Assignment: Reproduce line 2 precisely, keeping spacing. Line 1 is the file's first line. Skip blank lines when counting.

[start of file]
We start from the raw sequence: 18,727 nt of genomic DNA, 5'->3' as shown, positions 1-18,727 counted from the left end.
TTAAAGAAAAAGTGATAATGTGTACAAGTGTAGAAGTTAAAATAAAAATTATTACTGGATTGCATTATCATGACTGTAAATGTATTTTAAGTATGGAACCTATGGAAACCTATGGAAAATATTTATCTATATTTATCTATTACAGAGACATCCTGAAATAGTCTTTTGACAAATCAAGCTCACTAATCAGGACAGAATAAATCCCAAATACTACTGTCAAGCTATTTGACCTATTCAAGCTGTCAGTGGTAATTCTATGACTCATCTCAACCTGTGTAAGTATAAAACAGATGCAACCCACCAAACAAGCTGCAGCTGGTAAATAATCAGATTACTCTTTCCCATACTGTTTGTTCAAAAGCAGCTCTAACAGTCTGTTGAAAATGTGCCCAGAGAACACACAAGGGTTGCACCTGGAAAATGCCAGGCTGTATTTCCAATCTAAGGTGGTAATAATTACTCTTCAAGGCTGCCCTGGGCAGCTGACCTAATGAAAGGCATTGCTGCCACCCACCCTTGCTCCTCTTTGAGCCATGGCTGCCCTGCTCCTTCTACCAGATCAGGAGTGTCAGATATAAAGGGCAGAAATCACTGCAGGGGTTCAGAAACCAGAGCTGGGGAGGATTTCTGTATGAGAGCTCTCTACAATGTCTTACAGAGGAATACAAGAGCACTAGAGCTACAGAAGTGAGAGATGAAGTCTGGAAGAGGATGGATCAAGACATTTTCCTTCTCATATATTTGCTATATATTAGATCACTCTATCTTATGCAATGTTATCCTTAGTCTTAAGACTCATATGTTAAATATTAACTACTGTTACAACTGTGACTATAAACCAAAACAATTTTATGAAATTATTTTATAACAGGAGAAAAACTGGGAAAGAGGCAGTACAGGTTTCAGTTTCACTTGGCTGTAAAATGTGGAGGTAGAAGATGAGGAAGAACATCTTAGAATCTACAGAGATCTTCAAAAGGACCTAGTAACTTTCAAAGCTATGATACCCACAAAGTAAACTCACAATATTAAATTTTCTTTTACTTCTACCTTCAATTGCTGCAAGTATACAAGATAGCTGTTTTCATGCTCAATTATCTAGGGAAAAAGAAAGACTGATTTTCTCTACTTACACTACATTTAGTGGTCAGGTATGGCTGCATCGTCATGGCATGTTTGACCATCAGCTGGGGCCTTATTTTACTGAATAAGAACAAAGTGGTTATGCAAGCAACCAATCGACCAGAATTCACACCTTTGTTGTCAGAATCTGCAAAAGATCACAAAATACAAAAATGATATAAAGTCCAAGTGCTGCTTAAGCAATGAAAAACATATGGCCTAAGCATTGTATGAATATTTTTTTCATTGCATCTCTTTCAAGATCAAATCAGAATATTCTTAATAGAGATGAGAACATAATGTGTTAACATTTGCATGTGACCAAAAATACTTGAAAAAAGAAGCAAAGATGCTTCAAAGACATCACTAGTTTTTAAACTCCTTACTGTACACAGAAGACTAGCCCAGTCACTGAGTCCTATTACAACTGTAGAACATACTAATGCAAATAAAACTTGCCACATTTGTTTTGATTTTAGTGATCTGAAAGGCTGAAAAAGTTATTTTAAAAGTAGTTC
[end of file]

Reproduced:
TTAAAGAAAAAGTGATAATGTGTACAAGTGTAGAAGTTAAAATAAAAATTATTACTGGATTGCATTATCATGACTGTAAATGTATTTTAAGTATGGAACCTATGGAAACCTATGGAAAATATTTATCTATATTTATCTATTACAGAGACATCCTGAAATAGTCTTTTGACAAATCAAGCTCACTAATCAGGACAGAATAAATCCCAAATACTACTGTCAAGCTATTTGACCTATTCAAGCTGTCAGTGGTAATTCTATGACTCATCTCAACCTGTGTAAGTATAAAACAGATGCAACCCACCAAACAAGCTGCAGCTGGTAAATAATCAGATTACTCTTTCCCATACTGTTTGTTCAAAAGCAGCTCTAACAGTCTGTTGAAAATGTGCCCAGAGAACACACAAGGGTTGCACCTGGAAAATGCCAGGCTGTATTTCCAATCTAAGGTGGTAATAATTACTCTTCAAGGCTGCCCTGGGCAGCTGACCTAATGAAAGGCATTGCTGCCACCCACCCTTGCTCCTCTTTGAGCCATGGCTGCCCTGCTCCTTCTACCAGATCAGGAGTGTCAGATATAAAGGGCAGAAATCACTGCAGGGGTTCAGAAACCAGAGCTGGGGAGGATTTCTGTATGAGAGCTCTCTACAATGTCTTACAGAGGAATACAAGAGCACTAGAGCTACAGAAGTGAGAGATGAAGTCTGGAAGAGGATGGATCAAGACATTTTCCTTCTCATATATTTGCTATATATTAGATCACTCTATCTTATGCAATGTTATCCTTAGTCTTAAGACTCATATGTTAAATATTAACTACTGTTACAACTGTGACTATAAACCAAAACAATTTTATGAAATTATTTTATAACAGGAGAAAAACTGGGAAAGAGGCAGTACAGGTTTCAGTTTCACTTGGCTGTAAAATGTGGAGGTAGAAGATGAGGAAGAACATCTTAGAATCTACAGAGATCTTCAAAAGGACCTAGTAACTTTCAAAGCTATGATACCCACAAAGTAAACTCACAATATTAAATTTTCTTTTACTTCTACCTTCAATTGCTGCAAGTATACAAGATAGCTGTTTTCATGCTCAATTATCTAGGGAAAAAGAAAGACTGATTTTCTCTACTTACACTACATTTAGTGGTCAGGTATGGCTGCATCGTCATGGCATGTTTGACCATCAGCTGGGGCCTTATTTTACTGAATAAGAACAAAGTGGTTATGCAAGCAACCAATCGACCAGAATTCACACCTTTGTTGTCAGAATCTGCAAAAGATCACAAAATACAAAAATGATATAAAGTCCAAGTGCTGCTTAAGCAATGAAAAACATATGGCCTAAGCATTGTATGAATATTTTTTTCATTGCATCTCTTTCAAGATCAAATCAGAATATTCTTAATAGAGATGAGAACATAATGTGTTAACATTTGCATGTGACCAAAAATACTTGAAAAAAGAAGCAAAGATGCTTCAAAGACATCACTAGTTTTTAAACTCCTTACTGTACACAGAAGACTAGCCCAGTCACTGAGTCCTATTACAACTGTAGAACATACTAATGCAAATAAAACTTGCCACATTTGTTTTGATTTTAGTGATCTGAAAGGCTGAAAAAGTTATTTTAAAAGTAGTTC